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Targeted therapy is the use of medicines that target parts of cancer cells that make them unlike normal cells. Targeting cancer cells like this allows these medicines to kill them without affecting most normal, healthy cells. The medicines are different from standard chemotherapy medicines. They may work when chemotherapy medicines don’t. And they often have less severe side effects.
Targeted medicines for breast cancer include monoclonal antibodies and tyrosine kinase inhibitors. They work by stopping or slowing the growth of some breast cancers. They do this by blocking certain proteins in or on the cancer cells. For breast cancer, the protein most commonly targeted is a growth factor protein called HER-2. Breast cancers that have a lot of the HER-2 protein are called HER-2 positive. About 20% of women with breast cancer have tumors that make too much of the HER-2 protein. These tumors tend to grow and spread faster than tumors that don’t make too much HER-2 protein. These tumors are also more likely to come back after treatment.
Breast cancer cells are tested for HER-2 in the lab. Your doctor may advise targeted therapy if your breast cancer is found to be HER-2 positive.
The medicines most commonly used include:
Trastuzumab. This is the most common targeted therapy used to treat HER-2 positive breast cancer. Treatment with trastuzumab can stop or slow the growth of these cancer cells. In some cases, it can help shrink tumors.
Ado-trastuzumab emtansine. In this medicine, the monoclonal antibody is attached to a chemotherapy medicine. It may be used in women with advanced breast cancer who have already used trastuzumab.
Pertuzumab. This is a monoclonal antibody that attaches to the HER2 protein. It seems to target a different part of the protein than trastuzumab. It's given along with trastuzumab and chemotherapy to treat advanced breast cancer. This combination of medicines may also be used to treat early breast cancer before surgery is done.
Lapatinib. This is a tyrosine kinase inhibitor. It blocks the effects of the HER-2 protein and other proteins inside cancer cells. It may be used to treat patients with HER-2 positive breast cancer that is not responding to treatment with chemotherapy and trastuzumab.
Neratinib. This kinase inhibitor may be used to treat early breast cancer. It's usually given for one year, and started after completing one year or trastuzumab.
These medicines may be given alone. Or they may be given along with chemotherapy. Trastuzumab, ado-trastuzumab emtansine, and pertuzumab are given as an IV (intravenous) injection into a vein. This is usually done as an outpatient procedure. You don’t need to stay overnight in the hospital. Lapatinib and neratinib are given as a pill that you take at home in 2- or 3-week cycles.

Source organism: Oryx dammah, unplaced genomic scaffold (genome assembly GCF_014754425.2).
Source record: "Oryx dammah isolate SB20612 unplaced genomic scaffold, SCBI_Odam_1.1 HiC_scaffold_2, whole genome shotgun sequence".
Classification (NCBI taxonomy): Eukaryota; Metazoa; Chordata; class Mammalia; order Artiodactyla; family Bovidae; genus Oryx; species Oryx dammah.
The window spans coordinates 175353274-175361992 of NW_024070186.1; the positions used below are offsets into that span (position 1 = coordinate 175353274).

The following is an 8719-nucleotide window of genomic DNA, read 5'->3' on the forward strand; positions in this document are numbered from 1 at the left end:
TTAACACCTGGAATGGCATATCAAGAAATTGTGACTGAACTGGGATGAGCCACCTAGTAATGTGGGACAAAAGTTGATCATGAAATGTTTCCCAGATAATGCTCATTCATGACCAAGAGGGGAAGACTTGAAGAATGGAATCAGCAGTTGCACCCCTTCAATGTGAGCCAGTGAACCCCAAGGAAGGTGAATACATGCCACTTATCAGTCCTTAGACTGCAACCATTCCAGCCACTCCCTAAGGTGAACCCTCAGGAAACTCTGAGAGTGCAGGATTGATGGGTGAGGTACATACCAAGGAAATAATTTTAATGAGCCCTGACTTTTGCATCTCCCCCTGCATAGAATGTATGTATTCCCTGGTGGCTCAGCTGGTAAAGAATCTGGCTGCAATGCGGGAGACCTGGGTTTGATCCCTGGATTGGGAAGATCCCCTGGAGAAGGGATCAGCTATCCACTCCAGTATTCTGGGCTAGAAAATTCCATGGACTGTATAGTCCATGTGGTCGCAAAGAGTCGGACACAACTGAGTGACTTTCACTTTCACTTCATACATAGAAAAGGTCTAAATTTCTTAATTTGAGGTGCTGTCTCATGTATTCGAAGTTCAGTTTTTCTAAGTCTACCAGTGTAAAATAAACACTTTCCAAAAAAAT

Targeted therapy medicines work differently from standard chemotherapy. They only target certain cells, so they tend to cause less harm to healthy cells. They also often have less severe side effects. Possible side effects include:
Some of these medicines can cause long-term heart damage. Your doctor will use tests to closely watch you for signs of heart problems. Let your doctor know if you have leg swelling, increasing tiredness, or breathing problems.
You may find that some side effects only occur during the actual treatment. They may become less severe after your first treatment. Most side effects go away or get better within a few weeks after your treatment ends. If you're having trouble with side effects, tell your doctor or nurse so that he or she can help you manage them.
Call your doctor right away if you have signs of heart problems, such as:
For many women, heart damage is a short-term problem that gets better when the medicine is stopped.
The risks for heart problems are higher when certain chemotherapy medicines are given with targeted therapy. Ask your doctor if you’re taking doxorubicin or epirubicin. Taking these medicines with targeted therapy can cause heart problems. You need to know what to watch for so you can tell your doctor about problems right away.
It's important to know which medicines you're taking. Write your medicines down, ask your healthcare team how they work, and what side effects they might have.
Talk with your healthcare providers about what side effects to watch out for, and when to call them. Make sure you know what number to call with questions, even on evenings and weekends.
It may be helpful to keep a diary of your side effects. Write down physical, thinking, and emotional changes. A written list will make it easier for you to remember your questions when you go to your appointments. It will also make it easier for you to work with your healthcare team to make a plan to manage your side effects.
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